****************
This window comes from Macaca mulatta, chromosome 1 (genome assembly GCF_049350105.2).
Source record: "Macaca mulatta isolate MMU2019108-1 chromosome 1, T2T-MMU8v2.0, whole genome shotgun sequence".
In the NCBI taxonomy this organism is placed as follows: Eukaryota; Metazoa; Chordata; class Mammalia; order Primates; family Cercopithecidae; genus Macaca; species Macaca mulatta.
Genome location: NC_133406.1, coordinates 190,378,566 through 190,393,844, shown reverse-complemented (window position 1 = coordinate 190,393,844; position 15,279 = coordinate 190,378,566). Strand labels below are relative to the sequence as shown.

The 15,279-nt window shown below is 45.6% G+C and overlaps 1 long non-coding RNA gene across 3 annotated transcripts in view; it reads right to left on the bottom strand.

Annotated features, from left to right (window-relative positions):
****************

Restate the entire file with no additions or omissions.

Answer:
This window comes from Macaca mulatta, chromosome 1 (genome assembly GCF_049350105.2).
Source record: "Macaca mulatta isolate MMU2019108-1 chromosome 1, T2T-MMU8v2.0, whole genome shotgun sequence".
In the NCBI taxonomy this organism is placed as follows: Eukaryota; Metazoa; Chordata; class Mammalia; order Primates; family Cercopithecidae; genus Macaca; species Macaca mulatta.
Genome location: NC_133406.1, coordinates 190,378,566 through 190,393,844, shown reverse-complemented (window position 1 = coordinate 190,393,844; position 15,279 = coordinate 190,378,566). Strand labels below are relative to the sequence as shown.

The 15,279-nt window shown below is 45.6% G+C and overlaps 1 long non-coding RNA gene across 3 annotated transcripts in view; it reads right to left on the bottom strand.

Annotated features, from left to right (window-relative positions):